Meanwhile, the spray-in insulation is being installed in the exterior walls. Once all the exterior walls are filled, the contractor comes back with a huge scraper and slices off the excess so the insulation will be flush with the face of the metal studs.
The roof materials have arrived and the white TPO (thermo plastic polyolefin) membrane has started to go on.
Inside, the spiral duct work is being installed. We will have radiant floor heating but we need the ducts for the air conditioning which we intend to use only occasionally. As with the concrete floor, many contractors are not used to having their product be a finished product; concrete usually gets a finished floor over it; ducts are usually hidden in the ceiling. Fortunatley, we have a good team that understands, "what you see is what you get". There is not a lot of redundancy in using additional finish materials to cover up the bones of the house.
Back outside, the furring strips are being put on the back of the house. All of these furring strips are located in line with the metal studs 18" o.c. The furring strips will allow the cedar siding to have an air space behind it reducing the chance of rot or mold.
The fireplace has arrived and is being installed. It is a completely sealed unit so that when it is in use, no air will escape from inside the home.
And the tubs have arrived...
Inside, there will be open cell foam insulation between the studs and then drywall. Select interior walls will have recycled newsprint insulation between the studs for sound insulation.
Gianluca takes a break from working construction for a photo with Mom, who's now 4 months pregnant. We're definitely working under a deadline now!
Then the radiant heating floor tubes get installed.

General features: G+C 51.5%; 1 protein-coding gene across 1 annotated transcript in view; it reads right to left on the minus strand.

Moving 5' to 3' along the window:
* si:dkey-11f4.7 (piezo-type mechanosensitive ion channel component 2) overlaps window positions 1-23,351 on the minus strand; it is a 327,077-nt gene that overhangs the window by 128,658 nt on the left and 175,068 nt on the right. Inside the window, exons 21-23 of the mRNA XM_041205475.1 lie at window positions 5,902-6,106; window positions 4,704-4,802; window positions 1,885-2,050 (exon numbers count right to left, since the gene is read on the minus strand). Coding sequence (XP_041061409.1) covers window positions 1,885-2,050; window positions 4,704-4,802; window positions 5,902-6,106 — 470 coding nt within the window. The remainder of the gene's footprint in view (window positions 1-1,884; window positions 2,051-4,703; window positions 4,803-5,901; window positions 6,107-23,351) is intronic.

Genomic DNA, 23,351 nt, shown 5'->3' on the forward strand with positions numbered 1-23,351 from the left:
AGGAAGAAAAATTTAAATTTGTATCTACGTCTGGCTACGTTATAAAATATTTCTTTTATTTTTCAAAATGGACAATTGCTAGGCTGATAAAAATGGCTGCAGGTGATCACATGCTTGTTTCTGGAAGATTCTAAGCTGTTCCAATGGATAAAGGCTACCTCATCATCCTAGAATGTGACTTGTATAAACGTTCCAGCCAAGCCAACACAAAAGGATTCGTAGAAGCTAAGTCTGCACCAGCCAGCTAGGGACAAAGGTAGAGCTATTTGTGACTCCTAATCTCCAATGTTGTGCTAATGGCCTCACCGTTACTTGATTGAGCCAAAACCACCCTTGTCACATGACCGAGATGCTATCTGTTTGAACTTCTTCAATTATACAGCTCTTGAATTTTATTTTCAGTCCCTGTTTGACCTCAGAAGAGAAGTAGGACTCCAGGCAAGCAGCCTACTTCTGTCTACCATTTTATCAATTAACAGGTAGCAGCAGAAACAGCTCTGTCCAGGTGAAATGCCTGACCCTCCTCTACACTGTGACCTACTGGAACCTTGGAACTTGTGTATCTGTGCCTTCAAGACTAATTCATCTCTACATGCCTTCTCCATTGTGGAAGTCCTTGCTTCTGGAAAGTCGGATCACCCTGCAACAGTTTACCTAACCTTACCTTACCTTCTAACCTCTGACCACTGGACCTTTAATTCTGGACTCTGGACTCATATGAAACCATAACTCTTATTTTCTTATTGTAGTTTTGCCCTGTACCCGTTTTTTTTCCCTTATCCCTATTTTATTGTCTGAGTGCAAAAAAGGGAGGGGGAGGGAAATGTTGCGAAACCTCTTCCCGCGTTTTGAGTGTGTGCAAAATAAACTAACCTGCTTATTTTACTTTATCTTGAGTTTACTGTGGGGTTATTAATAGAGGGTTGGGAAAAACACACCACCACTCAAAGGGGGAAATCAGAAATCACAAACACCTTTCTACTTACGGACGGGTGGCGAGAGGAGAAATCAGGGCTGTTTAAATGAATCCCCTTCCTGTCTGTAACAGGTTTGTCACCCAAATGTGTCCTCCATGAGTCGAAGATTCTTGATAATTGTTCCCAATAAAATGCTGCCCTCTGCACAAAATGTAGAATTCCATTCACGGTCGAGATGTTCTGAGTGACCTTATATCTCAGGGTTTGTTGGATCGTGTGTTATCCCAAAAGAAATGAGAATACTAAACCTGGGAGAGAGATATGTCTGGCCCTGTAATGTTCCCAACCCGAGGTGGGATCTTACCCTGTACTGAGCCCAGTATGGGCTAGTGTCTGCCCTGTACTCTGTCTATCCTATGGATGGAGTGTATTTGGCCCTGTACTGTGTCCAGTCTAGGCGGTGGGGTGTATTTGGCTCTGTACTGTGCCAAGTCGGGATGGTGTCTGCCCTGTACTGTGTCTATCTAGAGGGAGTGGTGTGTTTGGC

...And finally the concrete.
Then the roof steel steel starts to go up...
Gianluca in his usual "construction gear". Flipflops and socks.
And the first floor metal stud framing... This will be the playroom/office/exercise room. The opening in the ceiling is where the stair will eventually go.
Gianluca on the other hand takes a break at the Children's Museum at Navy Pier. http://www.chicagochildrensmuseum.org/
We've gotten an early addition to our family, Sandy, the Golden Retriever. She was Alphonso's Grandma's puppy before she passed away. Given that the dog had to stay in the family, my Father-in-Law, Al held onto her. Since we were now going to have a house with a yard instead of a two-bedroom condo in the city, we were going to keep her. We figure, why not get the party started early? She can come live with us at the "Pheasant House" until our "Steel and Glass House" is done. This way Sandy can spend 14 hours a day outside being the site watchdog. (She watches for fallen donuts, bagels, sub sandwiches, fries, popsicles...)
And then that brings us to our cat, Renzo. He has decided he will go on a hunger strike again. He refuses to eat anything more than once and it's only one bite...and then he throws up that one bite. He did this a few years back and we had to have a feeding tube installed in his neck. The chances of having a cat that needs a feeding tube again is slim to none. Unfortunately we got the cat with those slim to none chances. I brought him back to Dr. B at http://www.burnhamparkvet.com/. He saved his life once and we needed it again. So the tube went in. I fed and watered him through the tube and gave him pills through the tube. Then it's just a wait and see game. We waited for about 3 1/2 months before he decided he would eat on his own again.
I, on the other hand have no problem eating. Even though I'm nauseous, I love food.
The house is based on a 30' structural grid and 6' design grid. This also translated into our metal stud wall framing being 18" o.c. (which works with a 6' grid) rather than 16" o.c. Following the module from 30' down to 18" also helped to reduce the materials used as well as decrease the construction waste as we'll see later.
It was exhausting but very exciting. I was born and raised in the city so it was going to take awhile to get adjusted to the quietness. It also turns out that the move was so exhausting because I was pregnant with our second child! (Although I didn't know it.)
This is one of Gianluca's last days at the condo.
Gianluca and I will spend the next week or so going out to the site to water the slab. Try explaining to a three year old why I'm watering concrete and not the grass.